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Huguely jurors see photos of Love’s injuries
CHARLOTTESVILLE, Va. — Prosecutors in the murder trial of George W. Huguely V presented crime-scene evidence and medical-examiner reports Monday, including gruesome and graphic descriptions of the victim’s head and neck injuries, to build their case against the former University of Virginia lacrosse player.
Jurors were shown dozens of photographs, from pictures of Mr. Huguely’s bruised arms on the day he was arrested in the death of fellow student and estranged girlfriend Yeardley Love to the autopsy images of Love’s skull revealed from beneath a flap of scalp. He faces first-degree murder and five other charges in connection with the incident.
Mr. Huguely, 24, of Chevy Chase, told investigators he entered Love’s off-campus apartment on May 3, 2010, broke through her bedroom door and shook her during an argument. His attorneys say Love’s death was a tragic accident. Prosecutors have said Mr. Huguely repeatedly banged Love’s head against a wall as he attacked her.
Dr. William Gormley, the Virginia Department of Health’s assistant chief medical examiner, said the autopsy revealed several hemorrhages found on the right side of Love’s skull, but he avoided giving a definitive cause for the injuries he documented. The cause of Love’s death was determined to be blunt-force trauma.
“Blunt-force injuries are caused by an impact of the body with its environment,” he said. “It’s very sketchy work, precisely timing bruises.”
Love was found by her roommate in her bedroom, facedown on a blood-stained pillow. She had bruises on her right side, and her right eye was swollen purple and shut.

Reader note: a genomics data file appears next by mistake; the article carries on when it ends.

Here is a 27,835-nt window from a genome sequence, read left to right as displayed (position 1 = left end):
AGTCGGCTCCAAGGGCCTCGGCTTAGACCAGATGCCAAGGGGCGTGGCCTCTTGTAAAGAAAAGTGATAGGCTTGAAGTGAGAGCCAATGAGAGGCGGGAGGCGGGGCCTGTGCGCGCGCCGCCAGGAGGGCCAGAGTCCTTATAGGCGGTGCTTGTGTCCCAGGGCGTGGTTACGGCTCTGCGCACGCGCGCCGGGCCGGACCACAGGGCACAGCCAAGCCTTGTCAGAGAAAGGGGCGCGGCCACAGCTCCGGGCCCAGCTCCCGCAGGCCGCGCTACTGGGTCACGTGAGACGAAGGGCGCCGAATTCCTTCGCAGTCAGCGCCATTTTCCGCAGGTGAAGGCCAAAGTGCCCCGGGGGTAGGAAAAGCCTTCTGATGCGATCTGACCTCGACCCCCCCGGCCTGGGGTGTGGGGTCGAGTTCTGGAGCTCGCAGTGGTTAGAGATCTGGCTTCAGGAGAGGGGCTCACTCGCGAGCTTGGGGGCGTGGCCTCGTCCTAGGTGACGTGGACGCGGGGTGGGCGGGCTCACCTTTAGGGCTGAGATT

Throughout Dr. Gormley’s testimony, photographs were displayed on a large screen to jurors, eliciting a range of responses from some who leaned forward for a closer look to others who intently scribbled in their notebooks.
The victim’s mother, Sharon Love, exited the courtroom for at least part of the autopsy report.
The proceedings began with an early-morning decision by Charlottesville Circuit Judge Edward L. Hogshire denying reporters’ requests to see a courtroom TV on which crime-scene photos and other evidence is presented to the 12-member jury. The judge said he sympathized with the plea, but the request should have been made before the midpoint of the trial, which began Feb. 6.
A group of news-gathering agencies appealed the ruling, but no court decision had been reached by early evening.
Dr. Gormley said the autopsy also found a “small area of hemorrhage” that suggests “some pressure applied to the neck in that particular area.”
But based on the bruising, he said, “there’s no way I can tell how much pressure or what affect it had.”
© Copyright 2014 The Washington Times, LLC. Click here for reprint permission.
About the Author
Meredith Somers is a Metro reporter for The Washington Times. She can be reached at firstname.lastname@example.org.
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